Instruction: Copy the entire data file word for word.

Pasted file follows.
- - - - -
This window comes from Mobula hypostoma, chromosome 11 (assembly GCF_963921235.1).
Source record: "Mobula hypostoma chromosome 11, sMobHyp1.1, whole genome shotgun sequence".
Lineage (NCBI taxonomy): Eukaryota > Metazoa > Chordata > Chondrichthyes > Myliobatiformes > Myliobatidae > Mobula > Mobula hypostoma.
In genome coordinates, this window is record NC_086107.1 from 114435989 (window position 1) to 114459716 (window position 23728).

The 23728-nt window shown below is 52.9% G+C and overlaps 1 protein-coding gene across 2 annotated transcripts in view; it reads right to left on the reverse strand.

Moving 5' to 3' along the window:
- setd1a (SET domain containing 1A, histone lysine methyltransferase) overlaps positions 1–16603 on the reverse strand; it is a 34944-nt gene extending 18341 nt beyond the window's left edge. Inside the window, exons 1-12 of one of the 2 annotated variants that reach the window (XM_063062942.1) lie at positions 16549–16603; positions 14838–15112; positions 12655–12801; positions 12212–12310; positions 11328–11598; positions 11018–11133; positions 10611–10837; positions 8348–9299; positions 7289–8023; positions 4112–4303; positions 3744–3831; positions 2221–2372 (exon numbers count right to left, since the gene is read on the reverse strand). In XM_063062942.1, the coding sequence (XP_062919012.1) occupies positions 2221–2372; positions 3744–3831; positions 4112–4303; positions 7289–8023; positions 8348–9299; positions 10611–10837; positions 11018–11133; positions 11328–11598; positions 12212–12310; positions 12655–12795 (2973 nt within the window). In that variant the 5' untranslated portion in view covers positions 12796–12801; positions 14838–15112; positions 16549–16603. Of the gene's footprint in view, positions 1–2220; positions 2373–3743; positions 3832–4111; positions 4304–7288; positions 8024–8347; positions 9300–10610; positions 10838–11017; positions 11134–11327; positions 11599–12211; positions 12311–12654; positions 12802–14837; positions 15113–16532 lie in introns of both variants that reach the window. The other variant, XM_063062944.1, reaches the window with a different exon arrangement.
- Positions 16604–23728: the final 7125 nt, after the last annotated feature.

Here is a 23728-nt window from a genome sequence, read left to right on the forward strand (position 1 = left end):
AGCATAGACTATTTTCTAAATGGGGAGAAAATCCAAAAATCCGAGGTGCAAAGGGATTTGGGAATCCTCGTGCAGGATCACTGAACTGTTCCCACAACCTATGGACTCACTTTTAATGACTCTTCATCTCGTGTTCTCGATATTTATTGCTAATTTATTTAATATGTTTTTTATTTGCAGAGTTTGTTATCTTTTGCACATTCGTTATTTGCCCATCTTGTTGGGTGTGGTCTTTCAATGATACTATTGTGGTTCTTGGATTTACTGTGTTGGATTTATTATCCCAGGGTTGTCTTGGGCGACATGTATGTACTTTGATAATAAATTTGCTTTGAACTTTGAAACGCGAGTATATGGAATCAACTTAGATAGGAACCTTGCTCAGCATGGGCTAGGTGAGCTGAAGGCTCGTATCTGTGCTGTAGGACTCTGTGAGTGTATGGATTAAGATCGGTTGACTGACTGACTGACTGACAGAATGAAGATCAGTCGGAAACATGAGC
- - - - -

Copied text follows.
This window comes from Mobula hypostoma, chromosome 11 (assembly GCF_963921235.1).
Source record: "Mobula hypostoma chromosome 11, sMobHyp1.1, whole genome shotgun sequence".
Lineage (NCBI taxonomy): Eukaryota > Metazoa > Chordata > Chondrichthyes > Myliobatiformes > Myliobatidae > Mobula > Mobula hypostoma.
In genome coordinates, this window is record NC_086107.1 from 114435989 (window position 1) to 114459716 (window position 23728).

The 23728-nt window shown below is 52.9% G+C and overlaps 1 protein-coding gene across 2 annotated transcripts in view; it reads right to left on the reverse strand.

Moving 5' to 3' along the window:
- setd1a (SET domain containing 1A, histone lysine methyltransferase) overlaps positions 1–16603 on the reverse strand; it is a 34944-nt gene extending 18341 nt beyond the window's left edge. Inside the window, exons 1-12 of one of the 2 annotated variants that reach the window (XM_063062942.1) lie at positions 16549–16603; positions 14838–15112; positions 12655–12801; positions 12212–12310; positions 11328–11598; positions 11018–11133; positions 10611–10837; positions 8348–9299; positions 7289–8023; positions 4112–4303; positions 3744–3831; positions 2221–2372 (exon numbers count right to left, since the gene is read on the reverse strand). In XM_063062942.1, the coding sequence (XP_062919012.1) occupies positions 2221–2372; positions 3744–3831; positions 4112–4303; positions 7289–8023; positions 8348–9299; positions 10611–10837; positions 11018–11133; positions 11328–11598; positions 12212–12310; positions 12655–12795 (2973 nt within the window). In that variant the 5' untranslated portion in view covers positions 12796–12801; positions 14838–15112; positions 16549–16603. Of the gene's footprint in view, positions 1–2220; positions 2373–3743; positions 3832–4111; positions 4304–7288; positions 8024–8347; positions 9300–10610; positions 10838–11017; positions 11134–11327; positions 11599–12211; positions 12311–12654; positions 12802–14837; positions 15113–16532 lie in introns of both variants that reach the window. The other variant, XM_063062944.1, reaches the window with a different exon arrangement.
- Positions 16604–23728: the final 7125 nt, after the last annotated feature.

Here is a 23728-nt window from a genome sequence, read left to right on the forward strand (position 1 = left end):
AGCATAGACTATTTTCTAAATGGGGAGAAAATCCAAAAATCCGAGGTGCAAAGGGATTTGGGAATCCTCGTGCAGGATCACTGAACTGTTCCCACAACCTATGGACTCACTTTTAATGACTCTTCATCTCGTGTTCTCGATATTTATTGCTAATTTATTTAATATGTTTTTTATTTGCAGAGTTTGTTATCTTTTGCACATTCGTTATTTGCCCATCTTGTTGGGTGTGGTCTTTCAATGATACTATTGTGGTTCTTGGATTTACTGTGTTGGATTTATTATCCCAGGGTTGTCTTGGGCGACATGTATGTACTTTGATAATAAATTTGCTTTGAACTTTGAAACGCGAGTATATGGAATCAACTTAGATAGGAACCTTGCTCAGCATGGGCTAGGTGAGCTGAAGGCTCGTATCTGTGCTGTAGGACTCTGTGAGTGTATGGATTAAGATCGGTTGACTGACTGACTGACTGACAGAATGAAGATCAGTCGGAAACATGAGC